07:53 – Barbara’s dad is still in the hospital. The news isn’t good, exactly, but it’s about the best that could be expected. Barbara’s hoping he’ll be released tomorrow or Friday and can go home. She and her sister are resigned to the fact that their dad’s congestive heart failure is chronic, and it’s likely that he’ll have repeat episodes every month or two indefinitely.
This episode hasn’t been much easier for Barbara and her sister than previous ones. The one bright point is that they don’t have to worry about their mom now that she’s in the retirement village rather than by herself at home. They’re trying to keep their mom away from the hospital as much as possible, particularly because of the nasty flu strain that’s going around. At her age and with her long-standing lung problems, a hospital is a very dangerous place for their mom to be. The retirement village staff is keeping a close eye on their mom, which is one less thing for Barbara and Frances to worry about.
10:01 – Yesterday while I was out with Colin, I ran into Paula, who lives across the street, walking her dog, Max. Max is almost 15 years old and on his last legs, literally.
Paula asked about Barbara’s dad. She went through the same thing with her dad a few years ago, and now she’s going through it with Max. Now, as then, she feels completely helpless to stop the downward slide, which of course she is. Paula is enraged about aging and death, and the fact that no one can do anything about it. I agree with her. Something needs to be done.
Biologically, of course, senescence and death are just a part of life. The old have to die to make room for the younger generations. Or do they? Some organisms are immortal for all intents and purposes. Individual examples of these organisms do not senesce, nor die from natural causes. Lazarus Long has real analogs in the natural world.
Scientifically, there’s no reason why normal human lifespans couldn’t be nearer a millennium than a century, or even ten or a hundred millennia. Nor is there any reason why humans couldn’t spend the vast majority of that extended lifespan in their prime rather than becoming increasingly decrepit as they age.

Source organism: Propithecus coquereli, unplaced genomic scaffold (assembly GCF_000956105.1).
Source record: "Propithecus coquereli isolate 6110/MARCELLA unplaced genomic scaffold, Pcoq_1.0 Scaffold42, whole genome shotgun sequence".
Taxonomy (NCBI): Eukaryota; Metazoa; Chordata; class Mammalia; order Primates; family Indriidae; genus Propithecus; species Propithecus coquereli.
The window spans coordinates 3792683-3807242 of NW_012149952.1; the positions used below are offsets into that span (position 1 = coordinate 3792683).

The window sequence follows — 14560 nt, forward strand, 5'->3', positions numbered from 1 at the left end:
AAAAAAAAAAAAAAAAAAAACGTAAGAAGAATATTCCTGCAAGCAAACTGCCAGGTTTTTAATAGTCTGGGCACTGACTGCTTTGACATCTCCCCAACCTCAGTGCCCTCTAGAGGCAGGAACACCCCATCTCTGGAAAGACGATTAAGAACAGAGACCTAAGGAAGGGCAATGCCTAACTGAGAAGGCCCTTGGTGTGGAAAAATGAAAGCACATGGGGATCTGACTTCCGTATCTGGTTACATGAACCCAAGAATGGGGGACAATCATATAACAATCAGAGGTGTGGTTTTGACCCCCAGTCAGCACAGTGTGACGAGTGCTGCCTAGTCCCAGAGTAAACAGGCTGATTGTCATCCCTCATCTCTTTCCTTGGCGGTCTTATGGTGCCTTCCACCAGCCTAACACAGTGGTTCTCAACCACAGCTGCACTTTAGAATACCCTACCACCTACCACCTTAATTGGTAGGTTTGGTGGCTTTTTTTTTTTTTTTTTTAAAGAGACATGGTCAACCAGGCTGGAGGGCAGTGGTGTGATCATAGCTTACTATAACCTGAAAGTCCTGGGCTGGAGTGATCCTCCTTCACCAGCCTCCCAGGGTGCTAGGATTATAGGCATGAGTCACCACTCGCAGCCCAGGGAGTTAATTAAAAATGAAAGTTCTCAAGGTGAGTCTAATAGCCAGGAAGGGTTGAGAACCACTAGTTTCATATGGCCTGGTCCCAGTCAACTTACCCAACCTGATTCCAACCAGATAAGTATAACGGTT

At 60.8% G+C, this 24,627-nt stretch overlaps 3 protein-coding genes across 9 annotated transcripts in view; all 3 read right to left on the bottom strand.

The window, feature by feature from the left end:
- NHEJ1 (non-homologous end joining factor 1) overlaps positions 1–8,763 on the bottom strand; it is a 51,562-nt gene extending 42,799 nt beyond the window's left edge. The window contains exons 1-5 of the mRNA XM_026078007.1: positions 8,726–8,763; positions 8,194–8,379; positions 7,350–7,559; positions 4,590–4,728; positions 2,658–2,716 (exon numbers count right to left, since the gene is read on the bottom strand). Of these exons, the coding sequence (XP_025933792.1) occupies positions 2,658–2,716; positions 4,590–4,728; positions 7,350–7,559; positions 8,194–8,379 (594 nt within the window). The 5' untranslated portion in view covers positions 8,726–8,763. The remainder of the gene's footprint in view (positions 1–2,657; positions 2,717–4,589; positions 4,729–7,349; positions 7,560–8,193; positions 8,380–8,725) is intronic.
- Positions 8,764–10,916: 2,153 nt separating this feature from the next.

The real reason that so little work is being done on this has nothing to do with the science. It’s purely a matter of politics. Unless everyone can have it, no one can have it. And, unfortunately, even if we already knew how to extend lifespans by an order or orders of magnitude, the only people who would have access would be exactly the ones that shouldn’t: politicians. Meet the new boss, the same as the old boss, literally.
Even if we can’t (yet) arbitrarily extend human lifespans, there’s another alternative. While work continues on genetic engineering, we can at least clone those humans whose genomes are worth preserving. And if politics prevents that for the time being, we can at least collect and preserve DNA specimens from our geniuses in all fields. We do it now for plant seeds; there’s no reason we shouldn’t do it for humans. Eventually, although it may be centuries before it happens, we can use that DNA as seed material to create artificial human genomes that preserve all of the good things and eliminate all of the bad. As a matter of fact, I think I may start collecting cheek swab DNA samples from my genius friends.
11:24 – Hmmm. I’m running low on glass bottles (I still have plenty of plastic ones), so I just ordered a case of 10 mL amber glass bottles and seven cases of 30 mL amber glass bottles. At checkout, I was given a choice of one of two shipping methods. Next-day air cost $816.20. UPS ground cost $0.00. I dithered for all of a nanosecond before choosing the free shipping option.